The nation heaved a huge sigh of relief while holding its breath at the same time.
It was a mix of excitement and apprehension as more than one-in-three of the country’s school pupils returned to classrooms for the first time since Christmas.
This must go well to allow every other pupil to get back to in-school lessons in the weeks ahead and, Easter aside, to ensure schools stay open all the way to the summer break.
No one will relax until the impact on public health of the return of about 340,000 pupils and their teachers is measured over the next week or so. Will infection rates surge again because so many people are moving about on a daily basis and/or because teachers and children are back in the classroom together?
It wasn’t the first day of the school year, but it felt like it as pupils’ reconnected with their friends and teachers, who stood in front of a class for the first time in more than two months.
At the 430-pupil Mary Mother of Hope Junior National School in Castaheany, west Dublin, the rich diversity of its pupil population was evident in children bearing bunches of flowers, honouring the Eastern European custom of presenting a bouquet to teacher on the first day of the school year.
If floral traditions relatively new to Irish education brought smiles, the familiar habit of parents lingering for a chat at the school gate was taboo – and it doesn’t appear to have been a problem. The message from everyone from Taoiseach Micheál Martin and Deputy Chief Medical Officer Dr Ronan Glynn to school principals was for parents to ‘drop and dash’ or to ‘pick up and push on’.
The reopening education is not only about meeting target dates for the phased return, but doing everything possible to ensure that schools stay open. That means reducing the opportunity for infection within the school and within the wider community.
With a more contagious variant of Covid in circulation since last term, boards of management and staff are doubling down on efforts to minimise the risk of Covid getting into, or spreading, within schools. Parents are being asked to do that as well, not only by not stopping to chat outside the school, but by avoiding playdates.
Mary Mother of Hope principal Alma Moran described the much-anticipated return as “a very positive experience”.
”It was great to see the smiling faces and hear the voices in the building again. The children so happy to be back – they just slotted back into the routine again – and parents and staff were really happy too.”
She said while there was understandable concern about Covid transmission, everyone felt “the school is the right place to be from education, health and well-being perspectives”.
"The challenge now is to stay open so we need everyone in the community playing their part outside of school.”
At the 550-pupil St Thomas’ JNS, in Lucan, Co Dublin, principal Teresa Moynihan said most pupils were back.
Some parents and staff had been “quite anxious” but she spoke to them last week and offered reassurances about infection prevention and control measures in place and how well St Thomas’ had managed last term, when it had no transmission within the school itself.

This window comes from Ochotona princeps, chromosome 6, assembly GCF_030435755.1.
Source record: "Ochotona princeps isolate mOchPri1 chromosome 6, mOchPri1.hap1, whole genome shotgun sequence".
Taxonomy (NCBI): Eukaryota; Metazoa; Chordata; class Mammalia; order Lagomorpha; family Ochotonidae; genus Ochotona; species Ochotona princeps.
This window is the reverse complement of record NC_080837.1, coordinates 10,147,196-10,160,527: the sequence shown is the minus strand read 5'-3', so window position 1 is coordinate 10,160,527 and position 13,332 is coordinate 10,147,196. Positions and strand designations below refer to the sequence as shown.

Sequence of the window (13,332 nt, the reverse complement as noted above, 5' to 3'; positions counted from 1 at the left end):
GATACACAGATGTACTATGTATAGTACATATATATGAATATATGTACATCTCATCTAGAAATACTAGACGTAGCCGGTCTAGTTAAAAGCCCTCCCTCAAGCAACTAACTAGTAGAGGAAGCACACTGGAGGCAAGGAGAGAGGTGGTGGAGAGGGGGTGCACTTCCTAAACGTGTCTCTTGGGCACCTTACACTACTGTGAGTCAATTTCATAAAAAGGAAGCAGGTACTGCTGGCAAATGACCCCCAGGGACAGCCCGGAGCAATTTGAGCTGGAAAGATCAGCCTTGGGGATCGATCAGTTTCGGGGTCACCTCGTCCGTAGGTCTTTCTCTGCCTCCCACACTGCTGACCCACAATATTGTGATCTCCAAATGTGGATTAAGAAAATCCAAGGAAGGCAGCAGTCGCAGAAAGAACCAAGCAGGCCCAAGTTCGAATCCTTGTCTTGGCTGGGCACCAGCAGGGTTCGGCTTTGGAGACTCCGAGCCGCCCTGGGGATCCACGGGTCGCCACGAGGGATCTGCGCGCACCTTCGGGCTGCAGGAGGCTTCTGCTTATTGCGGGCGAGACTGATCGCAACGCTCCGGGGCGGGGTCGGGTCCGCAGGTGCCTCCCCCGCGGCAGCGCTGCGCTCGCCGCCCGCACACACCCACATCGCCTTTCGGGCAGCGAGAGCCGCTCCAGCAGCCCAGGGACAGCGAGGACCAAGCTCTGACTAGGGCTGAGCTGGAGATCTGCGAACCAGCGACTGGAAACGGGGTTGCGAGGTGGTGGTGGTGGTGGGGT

“There was great excitement in the yard and among staff seeing each other again It was a great day and we hope we can continue in that vein,” said the principal.
Like her colleague at Mary Mother of Hope JNS, Ms Moynihan said the community and society at large had to play their part in ensuring schools stay open.
As classes drew to a close today, the verdict of the Irish National Teachers’ Organisation (INTO) was that “while it’s too early to assess in detail how day one has gone, it’s clear it has broadly been a success”.
Páiric Clerkin, CEO of the Irish Primary Principals Network (IPPN) said “everyone was relieved to get back but still there is anxiety that we can keep things safe and hope that those figures go down”. He said the day had gone smoothly and “there was nothing that couldn’t be sorted”.
At Gorey Community School, Co Wexford, the largest second-level school in the country, principal Michael Finn welcomed back around 260 Leaving Cert pupils and described the day as “really lovely”.
He said “the kids were delighted” and, on a personal note, it was “almost like my first day of being a principal again, the same level of excitement and anticipation”.
The principal said some members of the school community were worried and he had been a little concerned about attendance, but, in the event, there was a full return by pupils.
Conscious that students would be seeing many classmates for the first time since Christmas, he held an online assembly last Friday to reinforce the health-and-safety protocols and the need for vigilance. He had no concerns today. “Looking around the school, the vigilance was there,” he said.
But alongside all the excitement, there was huge disappointment for thousands of marginalised and vulnerable children and pupils with special needs in mainstream classes that have not returned, falling off the priority list for an early return.
With the next round of pupils due to return on March 15, teacher unions, principals, school management bodies and other education partners will be keeping a close eye on developments and a meeting with the Department of Education is expected later this week.
After today’s mass return, the first significant schools’ testing report will not come until next week, but there will be anecdotal evidence before then of any increase in infection rates.
The partners are also awaiting formal recommendations on issues such as the use of ventilation monitors and rapid Covid testing.